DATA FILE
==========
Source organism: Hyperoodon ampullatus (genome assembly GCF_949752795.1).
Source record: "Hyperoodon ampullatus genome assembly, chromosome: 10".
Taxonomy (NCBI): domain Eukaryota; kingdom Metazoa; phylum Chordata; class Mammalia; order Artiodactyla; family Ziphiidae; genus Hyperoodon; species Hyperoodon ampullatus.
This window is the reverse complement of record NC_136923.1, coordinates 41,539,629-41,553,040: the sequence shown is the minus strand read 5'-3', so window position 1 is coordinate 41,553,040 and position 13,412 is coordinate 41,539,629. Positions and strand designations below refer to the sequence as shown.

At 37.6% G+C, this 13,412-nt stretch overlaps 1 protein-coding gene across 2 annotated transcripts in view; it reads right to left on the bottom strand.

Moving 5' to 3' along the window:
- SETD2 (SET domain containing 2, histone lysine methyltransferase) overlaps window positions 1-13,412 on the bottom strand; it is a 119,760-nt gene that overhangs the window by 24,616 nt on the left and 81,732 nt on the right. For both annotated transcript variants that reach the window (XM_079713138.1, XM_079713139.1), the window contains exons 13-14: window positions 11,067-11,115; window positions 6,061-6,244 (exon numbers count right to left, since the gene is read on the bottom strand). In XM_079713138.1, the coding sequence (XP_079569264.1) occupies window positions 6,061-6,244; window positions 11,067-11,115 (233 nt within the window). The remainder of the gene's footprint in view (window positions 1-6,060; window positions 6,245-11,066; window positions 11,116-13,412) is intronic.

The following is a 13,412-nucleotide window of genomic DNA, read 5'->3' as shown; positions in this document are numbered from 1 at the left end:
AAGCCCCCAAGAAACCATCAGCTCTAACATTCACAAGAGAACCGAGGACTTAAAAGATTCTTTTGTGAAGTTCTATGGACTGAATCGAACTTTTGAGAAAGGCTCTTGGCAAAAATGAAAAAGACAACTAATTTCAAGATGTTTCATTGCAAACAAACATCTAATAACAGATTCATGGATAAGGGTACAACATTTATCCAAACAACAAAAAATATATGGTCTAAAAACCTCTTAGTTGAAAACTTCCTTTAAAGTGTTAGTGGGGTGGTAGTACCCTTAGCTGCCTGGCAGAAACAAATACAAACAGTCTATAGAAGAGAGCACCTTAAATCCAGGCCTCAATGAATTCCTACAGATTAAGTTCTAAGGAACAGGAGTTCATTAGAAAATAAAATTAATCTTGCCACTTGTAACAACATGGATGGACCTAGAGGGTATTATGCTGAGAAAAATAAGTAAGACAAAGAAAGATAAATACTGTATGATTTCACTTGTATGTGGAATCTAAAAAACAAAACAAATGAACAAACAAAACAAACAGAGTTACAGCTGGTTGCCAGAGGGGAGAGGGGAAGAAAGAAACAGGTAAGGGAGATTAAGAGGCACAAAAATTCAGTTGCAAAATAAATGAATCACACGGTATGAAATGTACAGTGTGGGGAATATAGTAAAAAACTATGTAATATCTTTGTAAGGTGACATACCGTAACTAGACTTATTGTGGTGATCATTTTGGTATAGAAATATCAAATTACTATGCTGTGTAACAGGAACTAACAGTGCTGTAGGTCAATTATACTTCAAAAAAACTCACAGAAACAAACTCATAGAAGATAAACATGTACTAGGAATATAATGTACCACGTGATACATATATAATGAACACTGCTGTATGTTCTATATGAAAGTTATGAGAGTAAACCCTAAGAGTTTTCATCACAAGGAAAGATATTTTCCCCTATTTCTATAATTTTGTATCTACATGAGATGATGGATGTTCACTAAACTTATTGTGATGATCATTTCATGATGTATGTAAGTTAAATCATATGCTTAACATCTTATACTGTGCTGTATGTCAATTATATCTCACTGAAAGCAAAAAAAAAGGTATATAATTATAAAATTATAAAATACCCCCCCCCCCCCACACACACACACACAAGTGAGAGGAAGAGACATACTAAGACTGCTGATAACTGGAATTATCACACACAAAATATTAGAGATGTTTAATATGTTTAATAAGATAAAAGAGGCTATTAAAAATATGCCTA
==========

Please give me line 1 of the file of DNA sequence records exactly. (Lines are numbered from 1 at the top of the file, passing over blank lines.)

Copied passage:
Source organism: Hyperoodon ampullatus (genome assembly GCF_949752795.1).